First timer? In this (hopefully) once-a-day blog, I have my computer select a random latitude and longitude that puts me somewhere in the continental United States (the lower 48). I call this “landing.” I keep track of the watersheds I land in, as well as the town I land near. I do some internet research to hopefully find something of interest about my landing location. To find out more about A Landing A Day (like who “Dan” is and what the various numbers and abbreviations mean), please see “About Landing,” (and “Abbreviations” and “Cryptic Numbers”) above.
Dan – Before I do my usual landing thing, I must comment on the lengthy gap between landings. I mean, really – this blog is called “A Landing A Day!” Well, you’ve noted that it has kind of become “A Landing Every Other Day.” That is until this week. Work got a little crazy, and then, Bam! Willow & and the kids come for a four day visit. (For those who don’t know me, Willow is my daughter, and she has three daughters of her own, ages 5, 3 & 6 months).
I’ve got to sneak in a landing today, because tomorrow, we’re headed off to Eleuthera for a week. OK, so on to today’s landing . . .
I landed in a state that has been an OSer for as long as I can remember. But, as sometimes happen, the LG decides to avoid a particular state for an extended period of time. When that happens, it slowly creeps up into US-land. This is what happened to . . .OH; 24/24 (but now it’s PS!); 3/10; 8; 152.5.
Here’s my landing map (today’s landing is the centrally-located one. The other happened back in February of 2006.
I landed in the boonies, down in southern OH as you can see here:
Here’s my GE shot, showing that I landed in wooded uplands. This looks like a classic Appalachian landscape, where the fertile bottomlands are farmed. It looks bucolic. I bet there are some nice properties down in the hollers. In fact, the road you can see just north of my landing is “Trainers Hollow Road.”
Interestingly, I found a map showing the town of Waverly’s relationship to Appalachia. I’m not sure exactly how Appalachia is defined; I know that in Ohio, Appalachia is the non-glaciated portion of the state. The glaciers kind of ripped off the hill tops and filled in the valleys, so it’s much flatter in the glaciated areas (which begin not far west of my landing spot.)
Here’s an expanded GE shot. You can see the edge of Appalachia, just west of my landing: the less heavily forested area is not Appalachia – it’s flatter and more intensely farmed:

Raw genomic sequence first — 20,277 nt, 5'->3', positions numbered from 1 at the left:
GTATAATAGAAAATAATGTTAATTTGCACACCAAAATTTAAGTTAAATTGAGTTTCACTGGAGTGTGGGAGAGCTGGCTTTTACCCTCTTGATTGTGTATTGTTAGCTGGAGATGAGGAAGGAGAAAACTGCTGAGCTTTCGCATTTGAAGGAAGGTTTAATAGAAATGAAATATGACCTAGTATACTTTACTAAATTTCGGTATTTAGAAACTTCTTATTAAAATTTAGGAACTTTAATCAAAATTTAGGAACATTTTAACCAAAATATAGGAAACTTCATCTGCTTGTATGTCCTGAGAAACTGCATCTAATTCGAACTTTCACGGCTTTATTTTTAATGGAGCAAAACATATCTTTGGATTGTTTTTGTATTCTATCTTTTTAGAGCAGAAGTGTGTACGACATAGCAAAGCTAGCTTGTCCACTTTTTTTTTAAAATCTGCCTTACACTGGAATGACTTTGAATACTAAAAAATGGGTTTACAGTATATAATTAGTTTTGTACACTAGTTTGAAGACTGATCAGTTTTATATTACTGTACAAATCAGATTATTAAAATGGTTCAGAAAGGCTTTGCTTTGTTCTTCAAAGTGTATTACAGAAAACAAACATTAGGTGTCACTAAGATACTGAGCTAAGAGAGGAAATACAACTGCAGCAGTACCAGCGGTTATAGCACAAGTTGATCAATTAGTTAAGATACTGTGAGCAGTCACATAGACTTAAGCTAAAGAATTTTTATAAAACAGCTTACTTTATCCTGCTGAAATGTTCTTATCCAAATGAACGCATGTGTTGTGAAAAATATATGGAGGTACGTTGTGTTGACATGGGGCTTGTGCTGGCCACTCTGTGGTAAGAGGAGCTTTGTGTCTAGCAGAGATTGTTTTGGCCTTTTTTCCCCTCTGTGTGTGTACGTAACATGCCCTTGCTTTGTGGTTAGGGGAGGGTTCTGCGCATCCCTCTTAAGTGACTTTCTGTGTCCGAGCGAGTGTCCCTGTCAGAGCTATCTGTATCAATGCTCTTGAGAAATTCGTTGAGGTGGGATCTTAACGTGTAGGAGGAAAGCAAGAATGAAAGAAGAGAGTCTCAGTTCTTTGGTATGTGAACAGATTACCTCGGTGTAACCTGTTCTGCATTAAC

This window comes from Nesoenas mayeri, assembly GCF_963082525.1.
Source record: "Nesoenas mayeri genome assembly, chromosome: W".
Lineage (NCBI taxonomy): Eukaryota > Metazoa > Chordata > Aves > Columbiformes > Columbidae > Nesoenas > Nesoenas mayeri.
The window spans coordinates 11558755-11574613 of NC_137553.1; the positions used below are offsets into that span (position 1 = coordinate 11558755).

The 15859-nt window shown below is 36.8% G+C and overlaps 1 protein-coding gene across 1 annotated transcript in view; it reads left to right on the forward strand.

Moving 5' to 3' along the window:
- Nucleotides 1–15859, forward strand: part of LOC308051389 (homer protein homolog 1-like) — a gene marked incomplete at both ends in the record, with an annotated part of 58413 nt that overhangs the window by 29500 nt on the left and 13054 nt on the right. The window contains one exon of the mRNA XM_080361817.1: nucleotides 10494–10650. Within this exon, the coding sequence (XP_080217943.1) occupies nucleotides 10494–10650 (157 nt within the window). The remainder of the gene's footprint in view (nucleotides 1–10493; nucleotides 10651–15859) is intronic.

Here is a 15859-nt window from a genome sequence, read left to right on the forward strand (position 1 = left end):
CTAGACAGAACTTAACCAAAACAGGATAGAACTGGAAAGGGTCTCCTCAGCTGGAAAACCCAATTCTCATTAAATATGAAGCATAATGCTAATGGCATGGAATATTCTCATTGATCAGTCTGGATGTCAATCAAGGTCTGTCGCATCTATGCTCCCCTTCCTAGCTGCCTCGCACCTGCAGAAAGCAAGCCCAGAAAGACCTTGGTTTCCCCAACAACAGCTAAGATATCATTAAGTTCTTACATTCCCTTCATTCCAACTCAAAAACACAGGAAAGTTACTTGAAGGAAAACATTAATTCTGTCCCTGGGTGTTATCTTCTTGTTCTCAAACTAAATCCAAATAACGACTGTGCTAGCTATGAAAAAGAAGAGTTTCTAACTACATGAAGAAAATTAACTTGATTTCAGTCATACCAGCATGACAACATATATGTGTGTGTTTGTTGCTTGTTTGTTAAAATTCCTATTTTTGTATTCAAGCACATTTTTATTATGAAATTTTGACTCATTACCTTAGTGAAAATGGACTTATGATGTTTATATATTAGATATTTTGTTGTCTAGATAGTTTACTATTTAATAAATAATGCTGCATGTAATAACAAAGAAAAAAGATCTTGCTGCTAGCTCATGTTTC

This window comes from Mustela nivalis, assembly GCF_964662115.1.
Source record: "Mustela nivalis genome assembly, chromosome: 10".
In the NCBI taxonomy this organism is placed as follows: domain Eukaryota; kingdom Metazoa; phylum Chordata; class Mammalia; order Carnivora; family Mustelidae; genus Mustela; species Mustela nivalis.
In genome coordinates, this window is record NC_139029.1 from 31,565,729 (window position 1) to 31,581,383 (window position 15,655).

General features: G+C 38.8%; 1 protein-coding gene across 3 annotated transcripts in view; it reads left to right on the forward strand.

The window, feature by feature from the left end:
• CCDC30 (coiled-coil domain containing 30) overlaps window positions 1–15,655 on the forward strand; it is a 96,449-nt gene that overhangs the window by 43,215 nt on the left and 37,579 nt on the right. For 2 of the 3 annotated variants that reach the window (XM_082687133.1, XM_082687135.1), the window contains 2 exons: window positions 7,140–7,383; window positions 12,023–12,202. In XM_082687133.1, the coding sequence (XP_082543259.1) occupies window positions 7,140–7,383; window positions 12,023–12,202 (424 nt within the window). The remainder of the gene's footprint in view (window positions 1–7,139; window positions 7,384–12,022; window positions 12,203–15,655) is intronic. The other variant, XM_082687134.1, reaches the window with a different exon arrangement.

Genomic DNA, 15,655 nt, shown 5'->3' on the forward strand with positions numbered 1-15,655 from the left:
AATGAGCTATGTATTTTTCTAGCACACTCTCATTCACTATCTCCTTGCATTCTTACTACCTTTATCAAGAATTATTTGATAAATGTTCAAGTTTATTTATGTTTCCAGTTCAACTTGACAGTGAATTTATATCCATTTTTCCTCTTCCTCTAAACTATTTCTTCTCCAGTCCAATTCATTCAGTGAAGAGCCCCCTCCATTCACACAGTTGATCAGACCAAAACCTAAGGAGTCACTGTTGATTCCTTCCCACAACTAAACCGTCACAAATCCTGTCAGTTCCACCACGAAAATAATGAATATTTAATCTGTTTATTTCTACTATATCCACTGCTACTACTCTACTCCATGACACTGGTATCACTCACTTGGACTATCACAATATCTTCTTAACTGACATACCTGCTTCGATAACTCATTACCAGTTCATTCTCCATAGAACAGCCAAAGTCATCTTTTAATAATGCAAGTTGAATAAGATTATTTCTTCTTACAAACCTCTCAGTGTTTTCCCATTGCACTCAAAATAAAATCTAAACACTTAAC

Anyway, I landed in the Chenoweth Ck watershed, on to Sunfish Ck, on to the Scioto R (5th hit, making the Scioto the 138th river on my list of rivers with five or more hits); to the Ohio (114th hit); to the MM (711th hit).
I’ve had a very difficult time in trying to decide which town to “feature.” I’m closest to Latham, which is nothing more than a crossroads and is predictably GD. The nearest town of substance is Waverly. While I’m sure Waverly’s a very pleasant (probably sleepy) little southern OH town, I couldn’t find too much of interest. I did find out that the Ohio & Erie canal ran through Waverly. Here’s a picture of the canal in operation:
Here’s some info from Wiki:
The canal enjoyed a golden period of prosperity from the 1830s to the early 1860s, with a peak in revenue between 1852 and 1855. During the 1840s, Ohio was the third most prosperous state, owing much of that growth to the canal. Immediately following the Civil War, it became apparent that railroads would take the canal’s business. From 1861 until 1879, Ohio leased its canals to private owners who earned revenue from dwindling boat operation and the sale of water to factories and towns.
When the state took the canals back in 1879, it discovered that they had not been maintained, and that state lands surrounding the canals had been illegally sold to private owners. In many cases, canals were filled in for “health reasons”, only to find a newly laid railroad track on their right of way. Much State land was given away for free to politically savvy private owners.
In 1913, much of the canal system was abandoned after critical sections were destroyed by severe flooding.
Here’s a shot of the mural in the Waverly Post Office:
So anyway, the section of the canal in Waverly suffered the fate of most sections, and was filled in. I’ll close with this turn-of-the-century shot showing the canal in Waverly when it still had water. The caption says that this picture is about in the location of the Subway restaurant in Waverly:
That’ll do it.
© 2009 A Landing A Day